Arvis Jones describes a music therapy technique during a conference for… (Cheryl A. Guerrero / Los…)
How do you help little children, too young to know what death really means, cope with the feelings of grief and pain that the loss of a loved one brings?
If you're music therapist Arvis Jones, you let them bang on a drum, do the hokey-pokey or join a choir and sing.
Jones is part of a growing professional field that taps the restorative power of music to help traumatized children heal.
For 20 years, she's been going to crime scenes, hospitals, funerals and schools, reaching out to grieving families with a bin of unorthodox tools — keyboards, claves, jingle sticks, tambourines, djembe and tubano drums.
Music is a right-brained activity, she said. Listening, playing, dancing and singing all engage the mind's emotional sphere.
But it's not just neurobiology that makes the medium a valuable tool. "With grief, the pain is sometimes so deep it hurts too much for kids to talk about what they feel," Jones said. "Music breaks down their defenses. They think they're having fun."
That helps counselors like Jones create a safe space to address the anger, confusion and fear that loss generates in young lives.
For the children who survived a car accident that killed a sibling and left their mother in a coma, that meant dancing around her hospital room with wooden rainsticks and percussion rings. "They'd been too traumatized to even look at their mother," Jones said. "Getting comfortable helped them reconnect."
For the little boy who hadn't smiled since his father died, that meant singing with Jones' children's choir. "Suddenly you're up there on the stage and everyone's clapping for you," Jones recalled. "He was beaming, bowing to the crowd." He'd realized that his father's death didn't mean the end of joy in his life.
For the 8-year-old who'd been fighting his classmates since he found his brother's body after a suicide, that meant pounding a giant drum. He might not have been able to describe his rage, but he could hit Jones' drum as hard as he wanted.
And he could hug it to his chest and cry when Jones asked if he loved and missed his brother.
I'd always considered it airy-fairy; the notion that music can heal something as profound as grief.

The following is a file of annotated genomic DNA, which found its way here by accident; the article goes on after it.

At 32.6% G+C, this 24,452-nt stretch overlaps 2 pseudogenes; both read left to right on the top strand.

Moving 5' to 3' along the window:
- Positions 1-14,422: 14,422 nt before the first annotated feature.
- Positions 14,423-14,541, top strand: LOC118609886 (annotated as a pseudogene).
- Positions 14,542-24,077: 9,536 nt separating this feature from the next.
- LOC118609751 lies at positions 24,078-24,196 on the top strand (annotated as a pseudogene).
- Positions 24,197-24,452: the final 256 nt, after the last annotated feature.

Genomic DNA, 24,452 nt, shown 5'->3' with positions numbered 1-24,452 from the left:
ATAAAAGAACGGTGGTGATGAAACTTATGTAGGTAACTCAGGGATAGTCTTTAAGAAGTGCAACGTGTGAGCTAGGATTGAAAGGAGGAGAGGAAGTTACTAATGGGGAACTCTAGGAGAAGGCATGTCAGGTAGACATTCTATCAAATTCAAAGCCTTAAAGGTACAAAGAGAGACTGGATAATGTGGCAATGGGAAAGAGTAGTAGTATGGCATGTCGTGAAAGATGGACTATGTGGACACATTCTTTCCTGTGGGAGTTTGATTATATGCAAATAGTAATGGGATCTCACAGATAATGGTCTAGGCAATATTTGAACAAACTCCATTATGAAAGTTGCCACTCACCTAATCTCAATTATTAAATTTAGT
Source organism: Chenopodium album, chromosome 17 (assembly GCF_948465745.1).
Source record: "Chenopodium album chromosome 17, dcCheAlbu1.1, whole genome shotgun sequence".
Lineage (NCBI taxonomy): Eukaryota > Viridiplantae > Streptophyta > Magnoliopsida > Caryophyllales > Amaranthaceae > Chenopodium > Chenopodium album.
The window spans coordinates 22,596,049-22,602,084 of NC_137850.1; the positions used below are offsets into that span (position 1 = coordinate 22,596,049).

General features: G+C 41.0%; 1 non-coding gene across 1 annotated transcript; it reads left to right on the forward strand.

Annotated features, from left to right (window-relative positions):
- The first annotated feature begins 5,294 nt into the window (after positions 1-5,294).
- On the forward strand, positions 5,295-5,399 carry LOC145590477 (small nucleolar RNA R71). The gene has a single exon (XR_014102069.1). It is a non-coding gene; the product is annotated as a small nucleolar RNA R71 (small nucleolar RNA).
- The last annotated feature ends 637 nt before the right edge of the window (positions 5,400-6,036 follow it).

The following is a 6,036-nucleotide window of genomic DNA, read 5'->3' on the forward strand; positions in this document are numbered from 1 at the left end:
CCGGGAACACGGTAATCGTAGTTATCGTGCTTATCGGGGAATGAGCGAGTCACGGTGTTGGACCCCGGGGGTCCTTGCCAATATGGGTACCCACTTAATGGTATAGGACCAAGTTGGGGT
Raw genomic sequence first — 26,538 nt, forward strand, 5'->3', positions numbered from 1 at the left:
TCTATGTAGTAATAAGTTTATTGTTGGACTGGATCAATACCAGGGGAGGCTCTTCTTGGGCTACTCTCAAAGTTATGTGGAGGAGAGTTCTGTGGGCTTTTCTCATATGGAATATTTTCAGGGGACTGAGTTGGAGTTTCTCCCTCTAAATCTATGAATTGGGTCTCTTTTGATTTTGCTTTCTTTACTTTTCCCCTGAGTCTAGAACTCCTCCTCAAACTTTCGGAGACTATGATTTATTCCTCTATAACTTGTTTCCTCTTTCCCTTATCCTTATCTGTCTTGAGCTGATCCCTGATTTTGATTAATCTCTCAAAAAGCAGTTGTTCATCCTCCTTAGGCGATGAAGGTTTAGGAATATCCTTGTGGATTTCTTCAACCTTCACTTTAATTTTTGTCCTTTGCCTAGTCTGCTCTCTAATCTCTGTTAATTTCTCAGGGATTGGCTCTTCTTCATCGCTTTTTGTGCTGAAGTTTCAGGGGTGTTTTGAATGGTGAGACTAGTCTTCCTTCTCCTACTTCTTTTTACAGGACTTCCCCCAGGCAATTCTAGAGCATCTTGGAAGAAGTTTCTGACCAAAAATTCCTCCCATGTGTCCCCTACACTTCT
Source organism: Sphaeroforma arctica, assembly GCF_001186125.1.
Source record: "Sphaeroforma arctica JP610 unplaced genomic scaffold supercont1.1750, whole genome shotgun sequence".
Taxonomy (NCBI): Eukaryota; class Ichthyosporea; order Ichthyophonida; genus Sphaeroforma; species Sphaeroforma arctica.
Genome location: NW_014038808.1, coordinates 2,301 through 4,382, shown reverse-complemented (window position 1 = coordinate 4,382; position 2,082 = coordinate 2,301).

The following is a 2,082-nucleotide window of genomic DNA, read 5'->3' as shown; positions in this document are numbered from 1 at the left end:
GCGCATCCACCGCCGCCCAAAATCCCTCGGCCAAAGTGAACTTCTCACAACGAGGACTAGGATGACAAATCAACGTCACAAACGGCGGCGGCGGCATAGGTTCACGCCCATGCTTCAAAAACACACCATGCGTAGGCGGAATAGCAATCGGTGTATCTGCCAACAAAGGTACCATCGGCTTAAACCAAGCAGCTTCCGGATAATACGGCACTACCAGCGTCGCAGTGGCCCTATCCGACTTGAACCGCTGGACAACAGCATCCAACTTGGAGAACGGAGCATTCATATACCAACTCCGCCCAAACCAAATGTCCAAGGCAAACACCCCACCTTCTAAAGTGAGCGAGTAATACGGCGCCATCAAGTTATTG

Jones said that's not an uncommon view. "A lot of agencies don't want to be bothered with music therapy. They consider it frivolous — until they see it," she said.
She said it's becoming more widely used to help children deal with not just their own grief, but with the trauma of public tragedies. Jones was asked after the shooting at Sandy Hook Elementary School to share music therapy techniques that might help families recover.
"Death is not something we can hide from," she said. "But we have a hard time helping children talk about it."
Without encouragement, children tend to stay silent; some act out their pain in destructive ways.
She remembers a visit to a South Los Angeles middle school to talk with classmates of a boy whose sister had been stabbed to death. "I talked to the kids about what to expect … and asked if anyone had a similar experience," she said.
Hands all across the classroom went up. One boy said his mother had been beaten to death the year before. "The teachers didn't know. They don't ask," she said. "No one knows what to say in a situation like that. Then you wonder why the kid causes trouble in class."
On Thursday, at a conference on children's grief, I watched Jones share her music therapy techniques with teachers, social workers and counselors.
She had volunteers from the audience role-play children, displaying the routes that music can take:
A tough teenager can use rap lyrics to reveal emotions that are hard to claim. A silent preschooler can signal distress with the vigorous shake of a tambourine. A withdrawn child can learn to trust by becoming part of a handbell troupe. A hurting child can learn to self-soothe by humming Grandma's favorite tune.
Music isn't magic, Jones made clear. "Recovery is a process, not an event.... But music is a way for us to begin to listen to what children feel."
Jones is the assistant director of the Center for Grief and Loss for Children at the mental health agency Hathaway-Sycamores, which began hosting the grief conference 10 years ago.
Joan Cochran, the center's executive director, financed the first conference with her credit card. "They said no one would come," she recalled. Twenty people showed up. That was enough to keep her going. She had worked with hospice patients, and seen children overlooked in the mourning process.
This year, more than 500 people attended the Pasadena conference, where workshop topics ran the gamut from bereavement rituals to therapist burnout.
"People are desperate for answers," said Deanne Tilton Durfee, director of the county's Inter-Agency Council on Child Abuse and Neglect, which helped organize the conference. "They want to know how to do the right thing for children. And they want to know how to manage that without damaging their own lives."
Jones offered an answer in her workshop. "You have to feel the joy inside yourself to be able to reach kids," she told the crowd, waving her arms as music filled the conference room.
By the end of the session they were on their feet, gyrating to a James Brown tune.